As the Rudd Government vies for a spot on the UN Security Council in 2013, the protection of civilians throughout the world from conflict and mass atrocity crimes should be at the heart of Australia’s foreign policy, according to Oxfam Australia.
A new international report on the ‘Responsibility to Protect’, to be released by Oxfam today, sets out an agenda to protect civilians through combining local, national and regional action. For a Safer Tomorrow – Protecting Civilians in a Multipolar World, is based on Oxfam’s experience in many of the world’s conflicts.
The report argues that a new US President, the re-emergence of Russia, the rise of China and India, and a stronger European Union and African Union creates a different world order which must do a better job protecting people whose lives are threatened by conflict.
Released 60 years after the Universal Declaration of Human Rights promised everyone the right to ‘life, liberty and security’, the report coincides with the current drastic deterioration in the humanitarian situation and civilian suffering in the Democratic Republic of Congo due to renewed combat.
It also follows the recent launch of former Australian Foreign Minister Gareth Evans’ book, The Responsibility to Protect – Ending Mass Atrocity Crimes Once and For All. Mr Evans, now International Crisis Group president, was instrumental in the formation of the Responsibility to Protect concept.
Oxfam Australia humanitarian advocacy coordinator Steph Cousins said that at the 2005 UN World Summit, world leaders agreed that states had a primary ‘Responsibility to Protect’ their own populations, and that the international community had a responsibility to act when these governments failed to do so.
“In today’s interdependent world, no country is immune to the insecurity and threats from a conflict on the other side of the globe. It is in all our interests to ensure that civilians are protected,” Ms Cousins said.
She said the Australian Government had shown promising signs of making Responsibility to Protect a priority, with a recent $2 million competitive fund for institutions, individuals and non-government organisations to investigate and research how Australia can implement its Responsibility to Protect.
However, Ms Cousins said Australia needed to follow up with practical measures such as making the safety of civilians the overriding priority in its response to conflicts, ensuring that Responsibility to Protect was enshrined in the upcoming Defence White Paper, and acting quickly to tackle the trends that threaten new or prolonged conflicts – including poverty and inequality, climate change and arms proliferation.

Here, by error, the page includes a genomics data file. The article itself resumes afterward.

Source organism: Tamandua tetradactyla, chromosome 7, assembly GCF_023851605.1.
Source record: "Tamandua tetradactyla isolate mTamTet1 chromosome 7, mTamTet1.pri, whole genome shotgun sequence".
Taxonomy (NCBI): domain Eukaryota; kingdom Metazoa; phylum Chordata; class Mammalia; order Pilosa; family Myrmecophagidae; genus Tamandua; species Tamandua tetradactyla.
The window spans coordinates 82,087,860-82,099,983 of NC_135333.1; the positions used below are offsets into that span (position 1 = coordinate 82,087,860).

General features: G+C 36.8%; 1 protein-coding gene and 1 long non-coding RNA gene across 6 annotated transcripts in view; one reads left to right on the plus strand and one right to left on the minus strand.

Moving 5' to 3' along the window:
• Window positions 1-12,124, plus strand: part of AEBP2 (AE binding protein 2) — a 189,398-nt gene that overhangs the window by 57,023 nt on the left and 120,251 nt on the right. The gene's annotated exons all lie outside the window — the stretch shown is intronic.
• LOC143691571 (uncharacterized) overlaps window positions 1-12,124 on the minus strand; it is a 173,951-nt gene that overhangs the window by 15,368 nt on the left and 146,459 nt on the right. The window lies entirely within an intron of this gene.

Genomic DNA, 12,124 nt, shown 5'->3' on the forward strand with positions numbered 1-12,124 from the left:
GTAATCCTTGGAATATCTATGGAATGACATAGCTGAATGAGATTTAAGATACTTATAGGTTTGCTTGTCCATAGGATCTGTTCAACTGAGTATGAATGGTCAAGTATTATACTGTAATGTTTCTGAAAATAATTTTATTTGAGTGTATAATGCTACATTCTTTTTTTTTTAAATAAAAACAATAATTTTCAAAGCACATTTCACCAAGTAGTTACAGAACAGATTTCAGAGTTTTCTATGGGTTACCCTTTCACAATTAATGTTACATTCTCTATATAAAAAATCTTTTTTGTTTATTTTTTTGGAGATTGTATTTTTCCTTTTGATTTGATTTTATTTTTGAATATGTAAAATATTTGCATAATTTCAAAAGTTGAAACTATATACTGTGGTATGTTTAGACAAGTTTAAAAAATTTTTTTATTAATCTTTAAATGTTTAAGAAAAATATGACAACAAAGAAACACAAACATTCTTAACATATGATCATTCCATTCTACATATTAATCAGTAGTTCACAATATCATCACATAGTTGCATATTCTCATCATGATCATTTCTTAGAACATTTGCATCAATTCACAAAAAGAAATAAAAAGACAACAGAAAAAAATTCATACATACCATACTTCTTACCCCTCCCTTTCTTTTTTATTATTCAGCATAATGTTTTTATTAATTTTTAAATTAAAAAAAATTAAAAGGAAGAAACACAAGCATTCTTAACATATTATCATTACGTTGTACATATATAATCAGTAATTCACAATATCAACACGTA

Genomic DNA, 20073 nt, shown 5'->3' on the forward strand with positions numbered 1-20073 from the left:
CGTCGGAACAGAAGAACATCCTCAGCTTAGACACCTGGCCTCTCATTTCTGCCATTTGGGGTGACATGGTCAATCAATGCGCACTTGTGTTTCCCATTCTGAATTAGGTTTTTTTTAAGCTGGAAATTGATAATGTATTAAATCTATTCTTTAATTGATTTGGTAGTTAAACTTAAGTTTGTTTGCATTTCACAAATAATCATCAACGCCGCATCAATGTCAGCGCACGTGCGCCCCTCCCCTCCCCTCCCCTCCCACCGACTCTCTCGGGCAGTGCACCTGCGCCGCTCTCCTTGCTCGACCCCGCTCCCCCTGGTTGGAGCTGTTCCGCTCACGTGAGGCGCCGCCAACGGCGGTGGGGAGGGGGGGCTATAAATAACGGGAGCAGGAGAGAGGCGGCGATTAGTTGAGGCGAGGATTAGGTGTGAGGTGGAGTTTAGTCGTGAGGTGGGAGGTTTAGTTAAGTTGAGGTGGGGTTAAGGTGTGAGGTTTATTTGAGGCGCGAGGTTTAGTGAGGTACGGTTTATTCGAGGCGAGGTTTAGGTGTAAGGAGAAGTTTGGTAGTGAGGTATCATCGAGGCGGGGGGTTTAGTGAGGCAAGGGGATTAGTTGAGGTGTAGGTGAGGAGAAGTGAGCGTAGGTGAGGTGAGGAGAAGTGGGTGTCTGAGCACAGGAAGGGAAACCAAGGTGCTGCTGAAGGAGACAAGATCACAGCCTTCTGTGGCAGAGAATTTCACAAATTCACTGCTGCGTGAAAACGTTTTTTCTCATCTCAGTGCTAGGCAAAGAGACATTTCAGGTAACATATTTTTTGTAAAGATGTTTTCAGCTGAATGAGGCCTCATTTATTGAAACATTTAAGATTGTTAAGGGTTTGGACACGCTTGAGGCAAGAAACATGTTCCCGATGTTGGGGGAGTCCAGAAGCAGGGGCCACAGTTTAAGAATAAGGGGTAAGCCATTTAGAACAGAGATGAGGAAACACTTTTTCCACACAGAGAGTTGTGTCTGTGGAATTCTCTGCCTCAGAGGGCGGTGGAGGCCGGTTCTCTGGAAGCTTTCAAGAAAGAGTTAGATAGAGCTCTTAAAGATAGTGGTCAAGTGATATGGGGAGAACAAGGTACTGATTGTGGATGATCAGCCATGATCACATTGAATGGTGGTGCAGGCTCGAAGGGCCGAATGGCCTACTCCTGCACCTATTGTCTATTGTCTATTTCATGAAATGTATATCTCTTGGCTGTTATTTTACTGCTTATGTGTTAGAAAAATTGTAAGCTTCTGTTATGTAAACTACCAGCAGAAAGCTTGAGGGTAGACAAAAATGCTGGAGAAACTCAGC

Among the report’s recommendations is reform of the UN Security Council to include greater transparency, in which all the Council’s members have to account for their performance in pursuing international peace and security.
For more information or interviews, please contact Laurelle Keough, Oxfam Australia, on 0409 960 100, or email@example.com
• There are more than 30 conflicts raging around the world and millions of people are suffering in them.
• In 2006, 63 per cent of the world’s refugees were from Iraq and Afghanistan, two countries on the front line in the ‘war on terror’.
• The Democratic Republic of Congo, with a death toll more than twice that of Iraq, has lost 5.4 million – or eight per cent of its people – to conflict and the deadly hunger and disease that it has unleashed since 1998.
• Between 1990 and 2005, armed conflict cost Africa an average $18bn a year (Oxfam)
• 95 per cent of the world’s hard drugs come from countries at war.
• Half the population of Darfur (3 million people) is in refugee camps; two-thirds of the population (4 million people) is reliant on humanitarian assistance. A conservative estimate is that 200,000 people have been killed since the conflict began in 2003.
• The economic cost of conflicts is roughly twice as much as the world has spent on international aid in recent decades (Oxford University Professor of Economics, Paul Collier).
• African countries in conflict have 50 per cent more infant deaths than peaceful countries.
• The Iraq War may cost the global economy up to $6 trillion, twice the cost to the US alone (Nobel Prize-winning economist Joseph Stiglitz).
• Every day, 1500 people die in the conflict in the Democratic Republic of Congo (DRC).
• In 2006, the wars in the DRC, Darfur, and Iraq may have killed three-quarters of a million people. This is 30 times the annual death toll from global terrorism.
• With a death toll more than twice that of Iraq, the DRC has lost 8 per cent of its people to conflict and the deadly hunger and disease that it has unleashed. If the USA lost a similar proportion, 25 million people – more than the population of Texas – would have died. In China, that figure would be 110 million people, more than the population of the Yangtze Delta.